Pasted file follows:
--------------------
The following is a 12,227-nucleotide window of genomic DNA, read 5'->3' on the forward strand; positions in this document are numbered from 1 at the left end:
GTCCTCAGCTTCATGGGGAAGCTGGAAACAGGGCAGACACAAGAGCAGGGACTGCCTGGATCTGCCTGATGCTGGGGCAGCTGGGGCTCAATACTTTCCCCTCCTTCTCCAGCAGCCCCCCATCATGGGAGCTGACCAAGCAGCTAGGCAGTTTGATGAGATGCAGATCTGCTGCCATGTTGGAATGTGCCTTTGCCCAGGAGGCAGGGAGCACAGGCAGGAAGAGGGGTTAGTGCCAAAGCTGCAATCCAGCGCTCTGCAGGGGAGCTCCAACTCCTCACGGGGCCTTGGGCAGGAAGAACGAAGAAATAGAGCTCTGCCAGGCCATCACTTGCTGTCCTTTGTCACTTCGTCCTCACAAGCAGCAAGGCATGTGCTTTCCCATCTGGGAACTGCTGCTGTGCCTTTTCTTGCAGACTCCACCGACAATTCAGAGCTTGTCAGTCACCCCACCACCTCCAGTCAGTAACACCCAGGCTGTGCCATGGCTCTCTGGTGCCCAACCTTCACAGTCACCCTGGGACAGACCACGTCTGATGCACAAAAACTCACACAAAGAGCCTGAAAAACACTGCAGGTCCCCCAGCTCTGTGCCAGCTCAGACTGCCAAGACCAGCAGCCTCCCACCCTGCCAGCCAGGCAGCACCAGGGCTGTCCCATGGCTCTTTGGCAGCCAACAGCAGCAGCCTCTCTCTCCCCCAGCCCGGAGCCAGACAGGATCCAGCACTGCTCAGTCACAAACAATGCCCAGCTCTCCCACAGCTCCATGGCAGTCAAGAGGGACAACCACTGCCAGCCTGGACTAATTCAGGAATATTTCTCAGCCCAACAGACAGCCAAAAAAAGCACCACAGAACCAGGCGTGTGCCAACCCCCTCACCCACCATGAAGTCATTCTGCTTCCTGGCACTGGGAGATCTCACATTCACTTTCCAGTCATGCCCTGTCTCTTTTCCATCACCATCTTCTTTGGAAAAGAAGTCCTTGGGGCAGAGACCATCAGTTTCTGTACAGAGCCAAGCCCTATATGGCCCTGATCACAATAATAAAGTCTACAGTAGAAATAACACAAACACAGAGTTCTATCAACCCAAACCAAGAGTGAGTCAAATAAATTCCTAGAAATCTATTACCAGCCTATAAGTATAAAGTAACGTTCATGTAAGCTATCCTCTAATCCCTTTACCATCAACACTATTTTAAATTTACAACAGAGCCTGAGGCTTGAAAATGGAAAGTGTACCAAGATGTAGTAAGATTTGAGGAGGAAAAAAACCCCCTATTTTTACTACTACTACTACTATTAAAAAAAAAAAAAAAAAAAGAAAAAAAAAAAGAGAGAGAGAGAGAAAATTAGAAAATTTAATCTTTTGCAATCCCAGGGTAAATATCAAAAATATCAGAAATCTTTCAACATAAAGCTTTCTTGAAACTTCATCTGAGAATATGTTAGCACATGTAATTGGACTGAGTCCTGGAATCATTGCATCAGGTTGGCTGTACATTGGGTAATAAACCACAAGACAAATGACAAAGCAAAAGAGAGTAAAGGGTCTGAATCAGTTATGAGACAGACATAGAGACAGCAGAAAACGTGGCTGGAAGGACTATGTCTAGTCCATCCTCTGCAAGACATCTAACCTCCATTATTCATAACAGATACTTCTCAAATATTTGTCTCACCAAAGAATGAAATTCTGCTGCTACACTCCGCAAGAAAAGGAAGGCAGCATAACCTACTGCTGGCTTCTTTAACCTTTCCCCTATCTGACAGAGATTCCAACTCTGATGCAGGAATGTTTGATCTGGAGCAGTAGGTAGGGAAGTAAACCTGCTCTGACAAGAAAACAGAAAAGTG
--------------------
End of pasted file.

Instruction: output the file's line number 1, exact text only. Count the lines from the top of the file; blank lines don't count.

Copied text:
The following is a 12,227-nucleotide window of genomic DNA, read 5'->3' on the forward strand; positions in this document are numbered from 1 at the left end: